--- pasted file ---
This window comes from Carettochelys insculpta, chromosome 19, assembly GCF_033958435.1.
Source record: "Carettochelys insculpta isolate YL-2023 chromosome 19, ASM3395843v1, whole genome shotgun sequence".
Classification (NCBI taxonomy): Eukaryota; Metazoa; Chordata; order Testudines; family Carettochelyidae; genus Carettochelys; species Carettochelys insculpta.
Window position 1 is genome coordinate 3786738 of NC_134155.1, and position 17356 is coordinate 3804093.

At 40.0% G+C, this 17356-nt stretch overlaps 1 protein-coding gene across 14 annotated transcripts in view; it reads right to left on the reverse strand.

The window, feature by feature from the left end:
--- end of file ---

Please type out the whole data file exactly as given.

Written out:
This window comes from Carettochelys insculpta, chromosome 19, assembly GCF_033958435.1.
Source record: "Carettochelys insculpta isolate YL-2023 chromosome 19, ASM3395843v1, whole genome shotgun sequence".
Classification (NCBI taxonomy): Eukaryota; Metazoa; Chordata; order Testudines; family Carettochelyidae; genus Carettochelys; species Carettochelys insculpta.
Window position 1 is genome coordinate 3786738 of NC_134155.1, and position 17356 is coordinate 3804093.

At 40.0% G+C, this 17356-nt stretch overlaps 1 protein-coding gene across 14 annotated transcripts in view; it reads right to left on the reverse strand.

The window, feature by feature from the left end: